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Aparate egency with the directer reporting dreatly to the Secretary and serving as principal adviser

to the Souratory and the Provident on Arms Central and Disarmament.

ANE 1975

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This section is reproduced from a study of USIA and related
bodies prepared by CRS for the Senate Foreign Relations
Committee in 1975:

U.S. Library of Congress. Congressional Research Service.
The United States Communicates with the World: a Study of
U.S. International Information and Cultural Programs and
Activities [by Joel M. Woldman and Margaret Goodman] 1975.


Appendix Information and Cultural Programs of Other Countries

An examination of the organizational structure and budgets of other countries' external information and cultural programs provides some basis for comparison with the organization and emphases of the U.S. program. Several caveats must be observed in attempting such comparisons, however. First, differences in philosophy should be recognized as such; the French concept of the "civilizing mission" and the British respect for the autonomy of the civil service are both unique factors for which no adequate comparison exists in other countries. Secondly, comparisons of budget and of expenditures as

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a percent of Gross National Product are not necessarily reliable indicators of the dissemination abroad of information, literature, etc. from any country--they do not take into account the contribution of the private sector. Comparisons of the much larger Soviet program to that of the United States, for instance, frequently fail to consider the vast scope of non-governmental media distribution from the United States as compared to the absence of such material from the Soviet Union. Budget comparisons are further complicated by the fact that no common definition of information and cultural programs exists; what the U.S. budget system classifies as foreign assistance for humanitarian relief may be included in another country's international information/cultural program accounting. Thirdly, subtle patterns, such as the USIA/CU relationships, are not easily understood by outside observers, and the overviews presented here must necessarily be recognized as simplifications of complex organizational patterns.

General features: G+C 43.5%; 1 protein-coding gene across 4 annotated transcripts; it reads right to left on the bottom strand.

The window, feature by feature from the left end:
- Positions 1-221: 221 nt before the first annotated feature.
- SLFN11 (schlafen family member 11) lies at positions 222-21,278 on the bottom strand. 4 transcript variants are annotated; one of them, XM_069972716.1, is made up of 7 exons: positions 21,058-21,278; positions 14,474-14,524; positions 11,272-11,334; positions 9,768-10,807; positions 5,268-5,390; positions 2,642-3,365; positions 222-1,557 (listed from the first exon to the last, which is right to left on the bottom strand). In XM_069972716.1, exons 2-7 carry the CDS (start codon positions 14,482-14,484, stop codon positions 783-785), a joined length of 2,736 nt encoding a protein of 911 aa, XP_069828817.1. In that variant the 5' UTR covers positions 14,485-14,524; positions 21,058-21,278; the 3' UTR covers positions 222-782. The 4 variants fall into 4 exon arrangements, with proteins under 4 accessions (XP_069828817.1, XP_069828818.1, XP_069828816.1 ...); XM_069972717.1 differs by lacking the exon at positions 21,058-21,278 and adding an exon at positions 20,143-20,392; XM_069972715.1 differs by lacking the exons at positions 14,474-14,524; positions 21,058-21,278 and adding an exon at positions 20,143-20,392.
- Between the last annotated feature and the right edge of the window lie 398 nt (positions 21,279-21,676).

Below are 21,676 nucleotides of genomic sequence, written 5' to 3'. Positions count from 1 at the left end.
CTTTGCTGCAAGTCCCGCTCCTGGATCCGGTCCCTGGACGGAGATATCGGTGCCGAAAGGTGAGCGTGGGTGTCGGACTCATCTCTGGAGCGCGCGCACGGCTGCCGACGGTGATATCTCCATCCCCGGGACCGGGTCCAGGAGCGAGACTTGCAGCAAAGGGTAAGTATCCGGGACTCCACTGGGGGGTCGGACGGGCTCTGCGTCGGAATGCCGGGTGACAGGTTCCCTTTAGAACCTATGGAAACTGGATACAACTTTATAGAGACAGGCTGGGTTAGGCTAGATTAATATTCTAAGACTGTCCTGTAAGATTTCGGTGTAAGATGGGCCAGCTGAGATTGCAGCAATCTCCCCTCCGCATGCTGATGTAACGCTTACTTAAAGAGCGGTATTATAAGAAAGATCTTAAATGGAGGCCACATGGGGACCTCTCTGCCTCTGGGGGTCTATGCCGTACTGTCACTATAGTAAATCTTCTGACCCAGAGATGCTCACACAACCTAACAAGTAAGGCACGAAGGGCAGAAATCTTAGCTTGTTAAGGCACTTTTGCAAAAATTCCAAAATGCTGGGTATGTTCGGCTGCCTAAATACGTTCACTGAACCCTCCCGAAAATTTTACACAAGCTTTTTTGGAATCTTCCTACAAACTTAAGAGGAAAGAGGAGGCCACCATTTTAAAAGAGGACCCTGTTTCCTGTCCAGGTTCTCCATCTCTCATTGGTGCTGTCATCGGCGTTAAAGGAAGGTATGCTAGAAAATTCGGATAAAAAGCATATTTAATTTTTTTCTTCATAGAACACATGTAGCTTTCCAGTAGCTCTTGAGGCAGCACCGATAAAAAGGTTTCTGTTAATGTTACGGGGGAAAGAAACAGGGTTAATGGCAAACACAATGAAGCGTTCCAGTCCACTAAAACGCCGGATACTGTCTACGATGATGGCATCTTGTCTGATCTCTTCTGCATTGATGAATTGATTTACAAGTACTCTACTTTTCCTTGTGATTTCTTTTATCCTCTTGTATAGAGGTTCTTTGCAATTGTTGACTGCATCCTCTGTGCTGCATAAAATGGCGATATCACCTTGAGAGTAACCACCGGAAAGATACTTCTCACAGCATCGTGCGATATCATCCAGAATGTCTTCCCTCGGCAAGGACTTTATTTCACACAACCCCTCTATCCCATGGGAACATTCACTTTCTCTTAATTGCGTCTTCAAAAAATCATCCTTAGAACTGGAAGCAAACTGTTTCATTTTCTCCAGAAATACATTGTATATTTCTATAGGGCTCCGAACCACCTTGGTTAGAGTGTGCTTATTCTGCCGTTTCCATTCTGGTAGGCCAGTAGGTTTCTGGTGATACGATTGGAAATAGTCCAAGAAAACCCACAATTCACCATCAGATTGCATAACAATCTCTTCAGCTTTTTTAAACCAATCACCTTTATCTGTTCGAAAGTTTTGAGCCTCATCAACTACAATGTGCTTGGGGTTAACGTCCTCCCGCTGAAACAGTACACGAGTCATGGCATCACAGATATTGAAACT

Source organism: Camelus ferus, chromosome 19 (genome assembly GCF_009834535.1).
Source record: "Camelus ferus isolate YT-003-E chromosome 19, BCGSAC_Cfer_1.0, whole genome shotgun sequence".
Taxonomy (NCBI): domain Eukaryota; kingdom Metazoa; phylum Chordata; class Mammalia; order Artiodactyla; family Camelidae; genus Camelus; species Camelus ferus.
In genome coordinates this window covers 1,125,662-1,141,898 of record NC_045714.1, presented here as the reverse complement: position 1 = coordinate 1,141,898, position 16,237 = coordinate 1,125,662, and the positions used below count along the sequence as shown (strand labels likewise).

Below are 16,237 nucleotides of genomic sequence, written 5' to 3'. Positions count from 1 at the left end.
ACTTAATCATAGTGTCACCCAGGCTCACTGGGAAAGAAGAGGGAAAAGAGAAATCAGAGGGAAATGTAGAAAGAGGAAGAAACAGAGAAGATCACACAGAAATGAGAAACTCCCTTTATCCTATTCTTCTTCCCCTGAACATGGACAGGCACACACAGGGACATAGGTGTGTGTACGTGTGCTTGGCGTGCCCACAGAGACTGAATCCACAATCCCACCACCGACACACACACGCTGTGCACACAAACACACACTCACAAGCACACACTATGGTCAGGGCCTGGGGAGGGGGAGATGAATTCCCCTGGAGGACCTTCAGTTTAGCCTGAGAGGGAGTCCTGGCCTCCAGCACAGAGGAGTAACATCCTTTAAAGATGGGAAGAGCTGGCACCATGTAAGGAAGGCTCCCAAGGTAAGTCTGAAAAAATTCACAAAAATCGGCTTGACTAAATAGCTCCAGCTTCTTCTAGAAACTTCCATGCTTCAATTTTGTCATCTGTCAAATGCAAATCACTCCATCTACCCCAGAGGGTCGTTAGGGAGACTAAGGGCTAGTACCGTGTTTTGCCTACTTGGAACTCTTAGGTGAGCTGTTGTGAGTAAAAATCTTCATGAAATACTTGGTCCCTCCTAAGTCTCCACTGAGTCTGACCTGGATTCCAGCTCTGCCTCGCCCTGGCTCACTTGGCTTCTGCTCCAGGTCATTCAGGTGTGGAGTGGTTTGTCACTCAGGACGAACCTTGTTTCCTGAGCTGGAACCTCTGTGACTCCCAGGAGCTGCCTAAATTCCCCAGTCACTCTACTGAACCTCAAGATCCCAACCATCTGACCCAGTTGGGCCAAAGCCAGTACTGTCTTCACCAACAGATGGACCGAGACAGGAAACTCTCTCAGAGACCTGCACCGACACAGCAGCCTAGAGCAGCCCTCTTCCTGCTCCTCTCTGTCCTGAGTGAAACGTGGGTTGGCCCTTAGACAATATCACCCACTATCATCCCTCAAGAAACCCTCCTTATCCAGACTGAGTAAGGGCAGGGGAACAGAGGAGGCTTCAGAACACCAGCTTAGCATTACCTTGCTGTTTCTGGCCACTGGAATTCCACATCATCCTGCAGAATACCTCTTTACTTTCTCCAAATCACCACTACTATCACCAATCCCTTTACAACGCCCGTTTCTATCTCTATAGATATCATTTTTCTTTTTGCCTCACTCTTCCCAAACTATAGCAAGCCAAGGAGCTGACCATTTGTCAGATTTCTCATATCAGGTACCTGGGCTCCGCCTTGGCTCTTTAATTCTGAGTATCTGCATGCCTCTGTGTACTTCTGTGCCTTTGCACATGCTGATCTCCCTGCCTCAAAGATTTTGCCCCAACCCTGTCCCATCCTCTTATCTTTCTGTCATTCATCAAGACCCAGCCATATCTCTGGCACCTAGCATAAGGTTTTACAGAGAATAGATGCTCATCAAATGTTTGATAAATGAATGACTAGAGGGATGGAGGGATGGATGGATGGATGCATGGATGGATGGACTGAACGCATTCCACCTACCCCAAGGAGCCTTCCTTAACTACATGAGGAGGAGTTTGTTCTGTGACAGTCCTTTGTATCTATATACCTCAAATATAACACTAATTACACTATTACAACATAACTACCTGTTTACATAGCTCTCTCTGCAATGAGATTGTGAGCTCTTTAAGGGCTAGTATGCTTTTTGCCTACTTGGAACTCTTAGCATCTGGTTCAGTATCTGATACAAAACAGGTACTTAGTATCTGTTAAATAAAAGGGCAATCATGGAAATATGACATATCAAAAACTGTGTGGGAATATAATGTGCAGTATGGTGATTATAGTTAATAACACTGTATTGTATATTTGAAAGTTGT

Most of the information presented in the following sections is summarized from a series of reports on external information and cultural relations programs of other countries prepared by the USIA Office of Research and Assessment and released in 1973 and 1974. a. United Kingdom

The United Kingdom in 1973 spent approximately $215 million, or 0.23 percent of the government budget, on government- supported information and cultural programs, with funds allocated in roughly

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A major goal of Britain's current information and cultural programs

is to promote British exports and the proportion of the external information budget spent on export promotion has increased significantly

in recent years.

Organizationally, the British system of government funding and guidance to autonomous chartered groups is frequently regarded as a model for other countries. Five entities are principal participants in information and cultural programs: the Foreign and Commonwealth Office (FCO), which operates the British Information Service (BIS) abroad; the BBC External Services; the British Council; the Department of Trade and Industry (DTI), and the Central Office of Information (COI).

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